It's Official...

Robert Hettinga rah at
Tue Aug 19 08:05:55 PDT 1997

The ganglia, as they say, twitch...

Bob Hettinga
--- begin forwarded text

Date: Tue, 19 Aug 1997 10:20:16 -0400
From: rah-web <rah at>
Reply-To: rah at
MIME-Version: 1.0
To: Robert Hettinga <rah at>
Subject: It's Official...

                        August 19, 1997

                  It's Official: Net Abusers Are
                  (08/13/97; 7:00 p.m. EDT)
                  By Evan Schuman, TechWire

                  CHICAGO -- Another yardstick of
                  success will be achieved by the
                  Internet community on Thursday: It
                  will be awarded its first official
                  mental health disorder.              For Related
                  The newly identified disorder will
                  be dubbed Pathological Internet Use  Fatal
                  (PIU) and will be christened during  Distraction? --
                  the presentation of a major medical  Learning The
                  paper at the annual convention of    Signs Of Online
                  the American Psychological           Addiction--HomePC
                  Association in Chicago.
                                                       We're Becoming
                  The term is being coined by Dr.      Cyber
                  Kimberly Young, an assistant         Junkies--Electronic
                  professor of psychology at the       Engineering
                  University of Pittsburgh at          Times
                  Bradford, in Bradford, Pa. With her
                  paper's presentation, the APA will
                  classify excessive Internet use as
                  addictive, in the same way that
                  drugs (including alcohol), gambling,
                  video games, and some types of
                  eating disorders are today
                  officially considered addictive.

                  Like those other ailments, Internet
                  addiction starts when the rest of
                  the person's life starts to fall
                  apart, the paper stated. The
                  Internet is a fine hobby or work
                  tool, until it causes problems with
                  social partners, work, or school,
                  Young said.

                  Young studied 396 cases of
                  PIU-afflicted people and drew some
                  overall conclusions.

                  Net marketers need not fear, as
                  traditional Web surfing accounted
                  for only 7 percent of the Internet
                  addicts and even more
                  information-oriented tools (gophers
                  [Image] and FTP[Image] sites, for
                  example) represented only an
                  additional 2 percent.

                  "Upon examination, traditional
                  information protocols and Web pages
                  were the least utilized compared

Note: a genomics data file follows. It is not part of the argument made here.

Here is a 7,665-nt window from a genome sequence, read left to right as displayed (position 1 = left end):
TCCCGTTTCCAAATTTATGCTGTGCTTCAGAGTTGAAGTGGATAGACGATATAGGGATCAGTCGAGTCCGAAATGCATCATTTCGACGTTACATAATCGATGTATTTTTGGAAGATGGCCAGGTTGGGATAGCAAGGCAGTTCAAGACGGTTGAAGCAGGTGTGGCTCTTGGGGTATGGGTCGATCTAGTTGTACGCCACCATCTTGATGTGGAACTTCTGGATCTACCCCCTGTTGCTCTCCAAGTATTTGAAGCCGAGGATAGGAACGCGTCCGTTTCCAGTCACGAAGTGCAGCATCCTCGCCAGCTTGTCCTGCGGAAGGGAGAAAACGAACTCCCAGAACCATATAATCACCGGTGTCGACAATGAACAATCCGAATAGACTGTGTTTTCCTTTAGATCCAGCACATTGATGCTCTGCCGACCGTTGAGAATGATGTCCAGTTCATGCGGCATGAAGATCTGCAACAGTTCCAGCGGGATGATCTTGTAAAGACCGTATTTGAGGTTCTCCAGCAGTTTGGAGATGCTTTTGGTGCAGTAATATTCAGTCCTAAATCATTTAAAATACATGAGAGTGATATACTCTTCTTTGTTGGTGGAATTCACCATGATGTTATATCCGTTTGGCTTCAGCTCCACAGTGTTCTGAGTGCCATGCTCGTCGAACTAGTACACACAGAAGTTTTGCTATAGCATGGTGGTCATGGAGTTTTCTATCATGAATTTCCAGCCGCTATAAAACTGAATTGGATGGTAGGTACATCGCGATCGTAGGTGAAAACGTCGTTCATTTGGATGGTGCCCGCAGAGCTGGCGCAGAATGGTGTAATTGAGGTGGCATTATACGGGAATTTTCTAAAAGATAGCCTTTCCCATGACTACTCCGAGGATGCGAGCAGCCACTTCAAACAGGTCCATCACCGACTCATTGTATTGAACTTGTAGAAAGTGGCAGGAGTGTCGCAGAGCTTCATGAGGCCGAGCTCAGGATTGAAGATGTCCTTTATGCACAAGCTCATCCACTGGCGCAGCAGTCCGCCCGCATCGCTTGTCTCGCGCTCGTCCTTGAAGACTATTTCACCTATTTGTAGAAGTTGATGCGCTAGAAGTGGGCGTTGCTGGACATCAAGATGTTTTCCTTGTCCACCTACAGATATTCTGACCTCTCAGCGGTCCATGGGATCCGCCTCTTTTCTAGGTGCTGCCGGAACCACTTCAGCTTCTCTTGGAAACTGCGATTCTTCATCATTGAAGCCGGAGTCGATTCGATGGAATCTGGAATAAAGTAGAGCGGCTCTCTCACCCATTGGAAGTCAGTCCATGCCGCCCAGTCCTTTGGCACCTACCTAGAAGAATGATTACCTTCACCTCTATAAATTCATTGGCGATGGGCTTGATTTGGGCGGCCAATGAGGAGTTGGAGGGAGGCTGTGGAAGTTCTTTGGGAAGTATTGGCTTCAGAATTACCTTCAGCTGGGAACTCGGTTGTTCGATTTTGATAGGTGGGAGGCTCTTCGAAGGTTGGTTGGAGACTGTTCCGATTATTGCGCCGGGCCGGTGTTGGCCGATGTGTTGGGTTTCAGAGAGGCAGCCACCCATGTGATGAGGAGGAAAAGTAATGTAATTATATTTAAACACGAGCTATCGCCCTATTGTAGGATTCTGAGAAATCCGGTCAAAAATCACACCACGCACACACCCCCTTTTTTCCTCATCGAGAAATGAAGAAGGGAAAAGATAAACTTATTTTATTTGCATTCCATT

with more than 90 percent who became
                  addicted to the two-way
                  communication functions: chat rooms,
                  MUDs [Multi-User Dungeons],
                  newsgroups, and E-mail," Young said.
                  "This makes the case that database
                  searches -- while interesting and
                  often time-consuming -- are not the
                  actual reasons Dependents become
                  addicted to the Internet."

                  Young said one surprise in the
                  results was the lack of high-tech
                  people among the addicted. "While it
                  is a common perception that those
                  addicted to the Internet are
                  computer savvy individuals, these
                  demographic results show that only 8
                  percent came from high-tech jobs,"
                  she said. "Compare this to the 42
                  percent who indicated having no
                  permanent jobs and the 39 percent
                  who worked in low-tech fields. It is
                  typically newbies who become
                  excessive Internet users."

                  Among the jobs that she classified
                  as low-tech were secretaries, bank
                  tellers, teachers, advertising
                  executives, and journalists.

                  The report said that the attraction
                  of the Internet revolves around its
                  perceived anonymity, where people
                  feel comfortable acting out in ways
                  they would never consider in real

                  "The ability to enter into a
                  bodiless state of communication
                  enabled users to explore altered
                  states of being that fostered
                  emotions that were new and richly
                  exciting," Young said. "Such
                  uninhibited behavior is not
                  necessarily an inevitable
                  consequence of visual anonymity, but
                  depends upon the nature of the group
                  and the individual personality of
                  the online user."

                  "For those who felt unattractive, it
                  was perceived easier to pick up
                  another person through cybersex than
                  in real life," she said.